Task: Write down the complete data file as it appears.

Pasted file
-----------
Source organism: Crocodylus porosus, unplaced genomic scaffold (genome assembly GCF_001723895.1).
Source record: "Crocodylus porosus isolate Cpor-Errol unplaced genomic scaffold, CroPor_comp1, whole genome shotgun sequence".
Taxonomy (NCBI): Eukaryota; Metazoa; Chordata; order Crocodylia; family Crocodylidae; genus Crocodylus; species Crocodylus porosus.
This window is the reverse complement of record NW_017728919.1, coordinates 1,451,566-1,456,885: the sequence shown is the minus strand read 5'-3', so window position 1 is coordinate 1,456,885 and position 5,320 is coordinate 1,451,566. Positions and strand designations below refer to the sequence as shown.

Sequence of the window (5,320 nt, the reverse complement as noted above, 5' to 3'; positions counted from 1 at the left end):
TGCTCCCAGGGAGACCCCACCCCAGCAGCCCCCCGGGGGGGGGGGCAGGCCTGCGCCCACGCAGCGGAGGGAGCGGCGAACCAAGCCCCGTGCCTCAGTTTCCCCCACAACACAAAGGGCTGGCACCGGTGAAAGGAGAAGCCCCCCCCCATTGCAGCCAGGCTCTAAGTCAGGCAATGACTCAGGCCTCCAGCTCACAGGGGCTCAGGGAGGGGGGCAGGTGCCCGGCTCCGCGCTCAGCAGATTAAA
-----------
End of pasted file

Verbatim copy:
Source organism: Crocodylus porosus, unplaced genomic scaffold (genome assembly GCF_001723895.1).
Source record: "Crocodylus porosus isolate Cpor-Errol unplaced genomic scaffold, CroPor_comp1, whole genome shotgun sequence".
Taxonomy (NCBI): Eukaryota; Metazoa; Chordata; order Crocodylia; family Crocodylidae; genus Crocodylus; species Crocodylus porosus.
This window is the reverse complement of record NW_017728919.1, coordinates 1,451,566-1,456,885: the sequence shown is the minus strand read 5'-3', so window position 1 is coordinate 1,456,885 and position 5,320 is coordinate 1,451,566. Positions and strand designations below refer to the sequence as shown.

Sequence of the window (5,320 nt, the reverse complement as noted above, 5' to 3'; positions counted from 1 at the left end):
TGCTCCCAGGGAGACCCCACCCCAGCAGCCCCCCGGGGGGGGGGGCAGGCCTGCGCCCACGCAGCGGAGGGAGCGGCGAACCAAGCCCCGTGCCTCAGTTTCCCCCACAACACAAAGGGCTGGCACCGGTGAAAGGAGAAGCCCCCCCCCATTGCAGCCAGGCTCTAAGTCAGGCAATGACTCAGGCCTCCAGCTCACAGGGGCTCAGGGAGGGGGGCAGGTGCCCGGCTCCGCGCTCAGCAGATTAAA